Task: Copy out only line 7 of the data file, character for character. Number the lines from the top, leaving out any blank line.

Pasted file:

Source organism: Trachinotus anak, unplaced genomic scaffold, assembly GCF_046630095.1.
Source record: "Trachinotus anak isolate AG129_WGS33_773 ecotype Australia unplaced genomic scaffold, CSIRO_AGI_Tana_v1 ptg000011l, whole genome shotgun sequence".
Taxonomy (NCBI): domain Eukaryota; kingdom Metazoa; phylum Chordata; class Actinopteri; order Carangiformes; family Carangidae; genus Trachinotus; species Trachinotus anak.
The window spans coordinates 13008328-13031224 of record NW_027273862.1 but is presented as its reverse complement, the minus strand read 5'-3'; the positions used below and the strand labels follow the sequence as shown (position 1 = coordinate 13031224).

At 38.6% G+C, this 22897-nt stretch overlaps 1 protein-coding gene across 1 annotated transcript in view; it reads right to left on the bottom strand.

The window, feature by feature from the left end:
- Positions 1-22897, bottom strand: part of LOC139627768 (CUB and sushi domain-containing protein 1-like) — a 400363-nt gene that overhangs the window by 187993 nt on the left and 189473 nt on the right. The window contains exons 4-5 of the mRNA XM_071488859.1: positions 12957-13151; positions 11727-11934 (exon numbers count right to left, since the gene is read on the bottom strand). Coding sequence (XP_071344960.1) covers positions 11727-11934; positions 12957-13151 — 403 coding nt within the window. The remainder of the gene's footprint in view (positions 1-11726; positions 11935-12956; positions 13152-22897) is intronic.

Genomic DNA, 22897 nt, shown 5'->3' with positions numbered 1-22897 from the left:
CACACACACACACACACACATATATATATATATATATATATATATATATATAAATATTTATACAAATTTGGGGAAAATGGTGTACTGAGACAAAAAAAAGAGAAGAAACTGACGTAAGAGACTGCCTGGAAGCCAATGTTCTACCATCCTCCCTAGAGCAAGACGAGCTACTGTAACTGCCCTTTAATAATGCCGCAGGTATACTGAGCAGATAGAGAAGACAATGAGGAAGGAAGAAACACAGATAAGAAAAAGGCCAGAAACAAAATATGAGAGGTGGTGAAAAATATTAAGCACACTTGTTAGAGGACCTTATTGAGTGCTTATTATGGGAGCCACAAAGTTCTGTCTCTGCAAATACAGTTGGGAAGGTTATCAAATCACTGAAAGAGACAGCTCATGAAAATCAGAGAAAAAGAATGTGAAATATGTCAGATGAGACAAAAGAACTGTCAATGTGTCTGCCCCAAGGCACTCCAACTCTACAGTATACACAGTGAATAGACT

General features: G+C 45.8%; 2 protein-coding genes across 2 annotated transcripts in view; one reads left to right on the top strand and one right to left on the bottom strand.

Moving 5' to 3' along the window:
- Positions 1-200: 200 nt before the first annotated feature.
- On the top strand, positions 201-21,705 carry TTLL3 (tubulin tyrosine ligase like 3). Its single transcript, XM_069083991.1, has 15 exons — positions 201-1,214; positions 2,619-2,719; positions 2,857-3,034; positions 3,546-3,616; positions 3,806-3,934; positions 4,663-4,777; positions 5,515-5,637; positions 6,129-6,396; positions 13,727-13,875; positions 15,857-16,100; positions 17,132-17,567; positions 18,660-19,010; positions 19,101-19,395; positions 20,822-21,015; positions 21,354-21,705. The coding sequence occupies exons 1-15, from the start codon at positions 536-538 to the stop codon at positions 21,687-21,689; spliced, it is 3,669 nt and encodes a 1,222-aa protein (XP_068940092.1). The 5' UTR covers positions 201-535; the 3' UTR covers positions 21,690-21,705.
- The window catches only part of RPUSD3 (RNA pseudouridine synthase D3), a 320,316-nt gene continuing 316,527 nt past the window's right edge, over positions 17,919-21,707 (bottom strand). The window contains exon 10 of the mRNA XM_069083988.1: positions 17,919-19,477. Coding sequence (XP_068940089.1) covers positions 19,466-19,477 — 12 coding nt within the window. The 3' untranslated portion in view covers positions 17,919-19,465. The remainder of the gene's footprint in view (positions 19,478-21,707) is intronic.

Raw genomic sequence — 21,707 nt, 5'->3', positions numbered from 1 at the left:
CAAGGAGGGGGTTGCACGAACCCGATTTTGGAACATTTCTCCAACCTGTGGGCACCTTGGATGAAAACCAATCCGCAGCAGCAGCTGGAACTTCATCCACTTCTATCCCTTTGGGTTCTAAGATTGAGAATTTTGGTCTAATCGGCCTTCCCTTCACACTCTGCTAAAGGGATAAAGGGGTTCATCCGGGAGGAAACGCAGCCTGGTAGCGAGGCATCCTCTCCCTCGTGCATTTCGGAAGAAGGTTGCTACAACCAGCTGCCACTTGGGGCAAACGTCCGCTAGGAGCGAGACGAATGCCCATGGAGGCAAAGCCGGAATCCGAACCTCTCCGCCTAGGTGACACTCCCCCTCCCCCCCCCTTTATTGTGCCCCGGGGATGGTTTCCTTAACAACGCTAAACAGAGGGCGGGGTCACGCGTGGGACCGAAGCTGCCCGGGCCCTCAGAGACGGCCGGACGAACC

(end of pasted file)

- Positions 1-22897, bottom strand: part of LOC139627768 (CUB and sushi domain-containing protein 1-like) — a 400363-nt gene that overhangs the window by 187993 nt on the left and 189473 nt on the right. The window contains exons 4-5 of the mRNA XM_071488859.1: positions 12957-13151; positions 11727-11934 (exon numbers count right to left, since the gene is read on the bottom strand). Coding sequence (XP_071344960.1) covers positions 11727-11934; positions 12957-13151 — 403 coding nt within the window. The remainder of the gene's footprint in view (positions 1-11726; positions 11935-12956; positions 13152-22897) is intronic.